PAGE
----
Ann Fore and Gail Enroth are dog owners whose pets include boxers, labs and mixed breeds. They say they take care of their dogs and sterilize the ones they don't breed. That's why these two say a licensing fee targeting all dog and cat owners in the county is unfair.
"We're not happy having to pay more money to pay for other people's mistakes and problems. It's not our fault that there are irresponsible pet owners," says Enroth.
Fore agrees, saying, "It's the people that don't care and that's where the population, that's where the humane society's getting all these strays, all these puppies. It's people who don't care and they're not going to license their dogs."
Fore and Enroth made sure their supervisor knows where they stand on the licensing proposal.
"This is not enforceable, first of all. And, again, it's going to be she, and I, and the rest of the responsible pet owners that pay it," Enroth told District 2 Supervisor Larry Benefield.
Fore told him, "If this would save from killing one animal, I would pay the fee, but it's not going to stop it."
Benefield says that's the same thing he and the other supervisors are hearing from a lot of people.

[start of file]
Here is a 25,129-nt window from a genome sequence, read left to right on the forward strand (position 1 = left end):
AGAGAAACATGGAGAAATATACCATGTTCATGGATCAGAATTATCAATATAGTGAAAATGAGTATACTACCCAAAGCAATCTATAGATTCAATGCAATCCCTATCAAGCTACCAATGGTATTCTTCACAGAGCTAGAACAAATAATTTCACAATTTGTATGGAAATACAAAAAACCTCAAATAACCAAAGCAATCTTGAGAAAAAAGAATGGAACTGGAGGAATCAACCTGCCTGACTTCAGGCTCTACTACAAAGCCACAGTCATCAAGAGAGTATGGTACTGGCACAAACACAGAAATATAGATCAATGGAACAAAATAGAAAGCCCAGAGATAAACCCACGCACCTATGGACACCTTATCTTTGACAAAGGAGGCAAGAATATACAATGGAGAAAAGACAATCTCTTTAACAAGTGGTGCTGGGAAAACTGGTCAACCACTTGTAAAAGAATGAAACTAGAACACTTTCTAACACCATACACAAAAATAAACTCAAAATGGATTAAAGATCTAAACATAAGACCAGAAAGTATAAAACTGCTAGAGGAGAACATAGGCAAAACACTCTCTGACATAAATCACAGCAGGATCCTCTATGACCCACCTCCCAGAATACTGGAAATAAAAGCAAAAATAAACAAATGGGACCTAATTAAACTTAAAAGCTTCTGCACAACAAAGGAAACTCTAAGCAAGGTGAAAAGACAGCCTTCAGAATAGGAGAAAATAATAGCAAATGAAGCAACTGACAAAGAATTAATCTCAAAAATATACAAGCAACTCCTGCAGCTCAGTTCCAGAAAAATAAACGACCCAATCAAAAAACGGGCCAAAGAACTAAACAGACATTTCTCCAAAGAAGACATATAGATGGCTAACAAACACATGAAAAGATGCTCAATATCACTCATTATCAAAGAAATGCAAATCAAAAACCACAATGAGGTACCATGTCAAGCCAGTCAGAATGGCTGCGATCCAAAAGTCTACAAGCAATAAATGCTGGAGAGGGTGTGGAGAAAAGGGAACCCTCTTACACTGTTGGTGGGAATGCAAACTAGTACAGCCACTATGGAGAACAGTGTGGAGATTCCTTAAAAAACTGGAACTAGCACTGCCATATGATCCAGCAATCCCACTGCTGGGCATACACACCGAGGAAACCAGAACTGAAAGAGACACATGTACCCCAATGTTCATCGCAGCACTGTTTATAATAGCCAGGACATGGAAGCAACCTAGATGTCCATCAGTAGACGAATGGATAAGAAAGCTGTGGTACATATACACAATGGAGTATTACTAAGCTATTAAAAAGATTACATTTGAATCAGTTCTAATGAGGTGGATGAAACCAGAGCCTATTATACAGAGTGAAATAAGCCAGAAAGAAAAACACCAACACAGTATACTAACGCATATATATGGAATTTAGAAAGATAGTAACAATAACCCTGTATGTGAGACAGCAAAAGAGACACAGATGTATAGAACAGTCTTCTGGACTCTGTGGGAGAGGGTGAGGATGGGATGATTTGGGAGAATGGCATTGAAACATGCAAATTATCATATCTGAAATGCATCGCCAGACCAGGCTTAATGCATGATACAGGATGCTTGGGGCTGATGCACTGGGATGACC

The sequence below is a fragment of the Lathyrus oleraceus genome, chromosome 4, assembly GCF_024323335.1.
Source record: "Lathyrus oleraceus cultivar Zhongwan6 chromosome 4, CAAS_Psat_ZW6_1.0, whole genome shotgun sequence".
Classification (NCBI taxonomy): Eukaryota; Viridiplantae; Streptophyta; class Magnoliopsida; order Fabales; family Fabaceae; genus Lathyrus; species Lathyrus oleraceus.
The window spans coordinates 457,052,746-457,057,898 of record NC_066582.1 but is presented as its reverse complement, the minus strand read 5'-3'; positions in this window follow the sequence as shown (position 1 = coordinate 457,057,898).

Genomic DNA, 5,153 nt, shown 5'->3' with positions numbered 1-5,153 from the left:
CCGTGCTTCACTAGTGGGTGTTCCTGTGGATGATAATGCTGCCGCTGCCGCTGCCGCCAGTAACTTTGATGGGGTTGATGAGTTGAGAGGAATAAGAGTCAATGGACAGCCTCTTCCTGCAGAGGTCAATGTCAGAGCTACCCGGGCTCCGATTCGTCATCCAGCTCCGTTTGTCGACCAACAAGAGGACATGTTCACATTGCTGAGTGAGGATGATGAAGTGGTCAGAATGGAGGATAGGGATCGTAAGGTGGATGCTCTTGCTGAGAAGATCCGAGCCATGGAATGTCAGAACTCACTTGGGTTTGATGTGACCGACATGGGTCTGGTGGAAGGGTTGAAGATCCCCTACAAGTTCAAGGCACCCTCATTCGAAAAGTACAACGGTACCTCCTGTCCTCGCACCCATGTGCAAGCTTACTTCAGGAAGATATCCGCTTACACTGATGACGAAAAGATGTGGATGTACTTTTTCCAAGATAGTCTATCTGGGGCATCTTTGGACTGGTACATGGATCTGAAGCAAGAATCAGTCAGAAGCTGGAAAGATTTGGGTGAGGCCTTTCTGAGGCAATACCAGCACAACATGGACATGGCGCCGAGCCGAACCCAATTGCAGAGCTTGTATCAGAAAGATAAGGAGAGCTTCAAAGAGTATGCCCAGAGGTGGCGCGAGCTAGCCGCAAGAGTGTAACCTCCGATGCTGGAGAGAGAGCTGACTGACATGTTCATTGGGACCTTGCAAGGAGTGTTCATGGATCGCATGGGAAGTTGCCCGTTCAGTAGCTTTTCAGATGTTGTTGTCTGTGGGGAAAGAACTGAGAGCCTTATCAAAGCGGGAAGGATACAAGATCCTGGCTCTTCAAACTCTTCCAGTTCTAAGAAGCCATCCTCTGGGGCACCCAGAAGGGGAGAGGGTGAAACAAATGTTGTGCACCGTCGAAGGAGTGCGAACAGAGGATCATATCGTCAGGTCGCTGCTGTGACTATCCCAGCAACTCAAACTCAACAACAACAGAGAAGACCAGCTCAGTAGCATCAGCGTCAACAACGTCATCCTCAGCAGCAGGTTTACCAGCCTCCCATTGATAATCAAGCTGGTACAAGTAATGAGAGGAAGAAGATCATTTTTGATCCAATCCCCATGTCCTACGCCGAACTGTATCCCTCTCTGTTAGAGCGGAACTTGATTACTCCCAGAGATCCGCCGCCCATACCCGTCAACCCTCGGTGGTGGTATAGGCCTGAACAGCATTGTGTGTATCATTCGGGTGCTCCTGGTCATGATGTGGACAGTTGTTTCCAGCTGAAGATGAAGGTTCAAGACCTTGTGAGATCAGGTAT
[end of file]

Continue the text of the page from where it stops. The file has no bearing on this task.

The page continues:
"We've heard from them. They've sounded out loud and clear that this is not the way to solve our problem. We have a problem, it's a tremendous problem. And maybe if nothing good comes out of this but the fact that now people know that we are killing and having to put down 12,000 animals in this county a year, and that's not good."
Benefield says he doesn't see where a lot of good is going to come from a licensing ordinance either.
If passed, animal owners whose pets are spayed or neutered will pay $9.00 per pet per year. People who don't fix their animals will pay $18 dollars. Those who don't license dogs and cats would be fined $50 dollars.
Humane Society president Eric Aschaffenburg says licensing ordinances work in other parts of the country.
"We're not penalizing anyone. As a community, we can solve this overpopulation problem. This is everyone coming together to solve a problem no one individual can solve," Aschaffenburg says.
The supervisors are expected to vote on the proposed licensing ordinance at their October 13th meeting in Biloxi.
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